There are dozens of real bands that will be able to relay circumstances similar to the events that take place in this story; hotel mix ups, equipment failures, lousy promotion and band member stupidity. The reason the movie is so entertaining is that it is so close to reality. They play it close to the vest and never cross the line into outright comedic punchlines or character mugging for the camera. The delight that comes from Nigel Tufnel showing off his guitars so lovingly and so cluelessly is in direct proportion to the frequency with which we have seen that behavior before. His confusion over a suggestion that they just number the levels on their amps differently, mirrors the self deluding belief in their own deep brilliance. It also renders one of the most repeated lines from the movie, “These go to eleven.”
At one point when the band appears to have collapsed on itself and the members talk of long delayed projects, David St. Hubbins talks of always wanting to do an album of his acoustic work with the London Symphony. In the 1980’s I spent hours trolling through bargain bin sections of record stores like Music Plus and Licorice Pizza, finding cutouts of exactly that type of material. It usually featured Rick Wakeman and an orchestra and choir. David and Derek talk about their concept for a musical based on Jack the Ripper, “Saucy Jack”, and I know that some of those Wakeman albums were based on historical characters and authors. It was just too funny to forget after having seen and lived so much of this.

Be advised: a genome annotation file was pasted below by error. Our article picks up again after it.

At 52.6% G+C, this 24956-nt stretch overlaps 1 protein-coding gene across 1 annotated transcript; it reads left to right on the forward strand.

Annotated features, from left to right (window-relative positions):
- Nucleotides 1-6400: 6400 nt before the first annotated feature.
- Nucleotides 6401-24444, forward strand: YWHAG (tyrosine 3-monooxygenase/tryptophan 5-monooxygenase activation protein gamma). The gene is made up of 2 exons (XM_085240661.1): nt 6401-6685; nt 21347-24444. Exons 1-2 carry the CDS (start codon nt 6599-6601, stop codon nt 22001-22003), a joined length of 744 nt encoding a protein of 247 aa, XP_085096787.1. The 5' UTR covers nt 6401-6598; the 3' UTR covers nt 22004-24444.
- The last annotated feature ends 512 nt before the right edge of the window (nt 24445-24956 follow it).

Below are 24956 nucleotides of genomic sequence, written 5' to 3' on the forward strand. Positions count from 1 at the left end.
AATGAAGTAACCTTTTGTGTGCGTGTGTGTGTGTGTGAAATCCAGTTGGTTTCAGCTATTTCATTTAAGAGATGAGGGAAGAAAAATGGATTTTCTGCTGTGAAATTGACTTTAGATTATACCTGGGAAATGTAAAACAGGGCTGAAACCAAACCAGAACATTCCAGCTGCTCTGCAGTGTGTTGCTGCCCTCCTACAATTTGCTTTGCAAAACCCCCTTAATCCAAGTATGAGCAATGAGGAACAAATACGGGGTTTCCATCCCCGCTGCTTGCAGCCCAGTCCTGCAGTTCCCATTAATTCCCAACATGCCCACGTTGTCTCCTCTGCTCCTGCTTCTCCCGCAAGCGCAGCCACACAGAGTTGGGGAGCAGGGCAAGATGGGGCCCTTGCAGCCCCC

One of the best visual punchlines in the movie is the band’s appearance at a music festival at an amusement park. You know it is not going well when you get second billing in this venue.This was the Showcase Theater at Magic Mountain, doubling for the festival stage. Seven years earlier, it was the location of the notorious “Kiss Meets the Phantom of the Park”. A made for TV movie that is laughably inept but does have some great concert footage from the same stage. I can’t resit adding a personal note here. My Father and I worked on this stage in 1971, doing a Magic show not a puppet show, although the first week we were booked there, the star we worked with was Shari Lewis and Lambchop, Charlie Horse and Hush Puppy did all make appearances. That was one reason I laughed extra hard at the sign, because I knew how true it really could have been.
There are a half dozen concert sequences in the film, and except for some audience shots that looked a little thin, even for the premise of the story, they are staged exactly as you might see in a real concert venue. Of course some of the events on stage were not the ideal version that Tap would prefer to leave us with. Derek Smalls being unable to escape from his cocoon at the start of the show is one of those classic moments of stage stupidity that made this movie so worthwhile. Every act has had something go wrong at some point on stage in their career, it’s just that most of Spinal Tap’s shows on this tour seem to be plagued with this sort of embarrassment. The ultimate example of which is visualized in this little gif I found on line. If you have seen the movie you know what it is about, if you haven’t yet watched “This is Spinal Tap”, then the image is a preview of one of the many delights to come.Since the movie came out, there have been other projects for the fictional band. There was another album (which I own) and a couple of TV specials and even a tour, which I am sad to say I missed. The re-watch for this post was off of the Special edition DVD that was state of the art at the time it was purchased, but now makes me long for the blu ray disc that I know is out there mocking me. This film is one of the major reasons I can say that 1984 was a great year for movies. It stands the test of time, it started a whole series of other films using the same technique, and it is eminently quotable. It’s like how much more great can it be and the answer is “none”, none more great.